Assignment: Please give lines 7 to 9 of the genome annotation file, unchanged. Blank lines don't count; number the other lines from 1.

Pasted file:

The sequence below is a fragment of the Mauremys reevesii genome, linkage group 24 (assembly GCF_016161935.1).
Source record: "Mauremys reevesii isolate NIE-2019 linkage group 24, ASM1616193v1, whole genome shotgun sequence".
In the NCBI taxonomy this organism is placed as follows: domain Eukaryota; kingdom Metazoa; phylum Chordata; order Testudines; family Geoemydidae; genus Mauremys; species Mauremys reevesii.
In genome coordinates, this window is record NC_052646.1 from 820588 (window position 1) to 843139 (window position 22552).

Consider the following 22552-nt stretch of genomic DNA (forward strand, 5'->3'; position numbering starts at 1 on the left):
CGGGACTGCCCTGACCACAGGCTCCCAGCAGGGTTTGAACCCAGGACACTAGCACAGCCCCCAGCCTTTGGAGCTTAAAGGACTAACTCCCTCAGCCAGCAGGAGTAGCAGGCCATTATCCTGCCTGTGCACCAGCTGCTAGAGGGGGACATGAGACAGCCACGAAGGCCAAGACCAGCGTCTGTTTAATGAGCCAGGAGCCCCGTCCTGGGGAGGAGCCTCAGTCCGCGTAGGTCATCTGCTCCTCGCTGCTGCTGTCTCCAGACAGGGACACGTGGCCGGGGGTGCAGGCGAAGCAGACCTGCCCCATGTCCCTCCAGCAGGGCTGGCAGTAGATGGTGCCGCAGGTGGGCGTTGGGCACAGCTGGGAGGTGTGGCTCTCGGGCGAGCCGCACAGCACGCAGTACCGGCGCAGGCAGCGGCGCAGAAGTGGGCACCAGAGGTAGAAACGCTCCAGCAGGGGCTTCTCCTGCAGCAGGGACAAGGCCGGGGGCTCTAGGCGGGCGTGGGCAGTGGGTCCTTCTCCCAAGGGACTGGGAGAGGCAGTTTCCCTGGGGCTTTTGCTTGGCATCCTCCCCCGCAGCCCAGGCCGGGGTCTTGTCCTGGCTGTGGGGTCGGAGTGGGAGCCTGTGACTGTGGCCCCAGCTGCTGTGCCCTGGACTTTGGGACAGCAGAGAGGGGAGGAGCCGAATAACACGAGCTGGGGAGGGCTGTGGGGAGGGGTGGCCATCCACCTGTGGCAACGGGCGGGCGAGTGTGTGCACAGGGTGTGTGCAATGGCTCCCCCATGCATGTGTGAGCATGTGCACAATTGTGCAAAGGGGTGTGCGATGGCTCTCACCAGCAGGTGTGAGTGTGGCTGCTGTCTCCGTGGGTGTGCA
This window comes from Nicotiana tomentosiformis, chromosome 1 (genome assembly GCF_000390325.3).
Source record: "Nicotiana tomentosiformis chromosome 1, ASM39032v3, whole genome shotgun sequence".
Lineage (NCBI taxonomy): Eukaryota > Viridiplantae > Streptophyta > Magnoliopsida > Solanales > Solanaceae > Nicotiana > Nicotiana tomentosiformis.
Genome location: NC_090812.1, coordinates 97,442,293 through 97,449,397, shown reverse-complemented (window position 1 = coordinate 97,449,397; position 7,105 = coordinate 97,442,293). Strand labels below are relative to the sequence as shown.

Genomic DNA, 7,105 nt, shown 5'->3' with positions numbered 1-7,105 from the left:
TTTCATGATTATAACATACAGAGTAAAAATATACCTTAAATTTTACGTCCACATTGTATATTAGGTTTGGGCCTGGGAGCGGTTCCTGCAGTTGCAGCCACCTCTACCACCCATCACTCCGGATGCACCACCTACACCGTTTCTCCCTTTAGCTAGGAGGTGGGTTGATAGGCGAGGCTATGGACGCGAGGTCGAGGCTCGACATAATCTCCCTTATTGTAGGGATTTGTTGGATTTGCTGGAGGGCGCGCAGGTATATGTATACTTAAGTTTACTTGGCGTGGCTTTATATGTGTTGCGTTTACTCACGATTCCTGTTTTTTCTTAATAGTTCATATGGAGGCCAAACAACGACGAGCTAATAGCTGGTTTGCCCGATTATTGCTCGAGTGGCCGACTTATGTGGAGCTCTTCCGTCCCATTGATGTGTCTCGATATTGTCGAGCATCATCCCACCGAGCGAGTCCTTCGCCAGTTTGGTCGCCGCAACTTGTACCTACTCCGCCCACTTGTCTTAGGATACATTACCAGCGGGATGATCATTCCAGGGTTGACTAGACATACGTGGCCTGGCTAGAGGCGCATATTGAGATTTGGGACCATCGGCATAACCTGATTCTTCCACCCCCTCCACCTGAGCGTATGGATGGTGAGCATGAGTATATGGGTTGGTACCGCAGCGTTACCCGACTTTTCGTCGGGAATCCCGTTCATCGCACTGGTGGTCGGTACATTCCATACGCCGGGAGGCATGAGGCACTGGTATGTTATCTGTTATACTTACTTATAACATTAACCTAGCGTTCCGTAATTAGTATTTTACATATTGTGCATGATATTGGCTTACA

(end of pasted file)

This window comes from Nicotiana tomentosiformis, chromosome 1 (genome assembly GCF_000390325.3).
Source record: "Nicotiana tomentosiformis chromosome 1, ASM39032v3, whole genome shotgun sequence".
Lineage (NCBI taxonomy): Eukaryota > Viridiplantae > Streptophyta > Magnoliopsida > Solanales > Solanaceae > Nicotiana > Nicotiana tomentosiformis.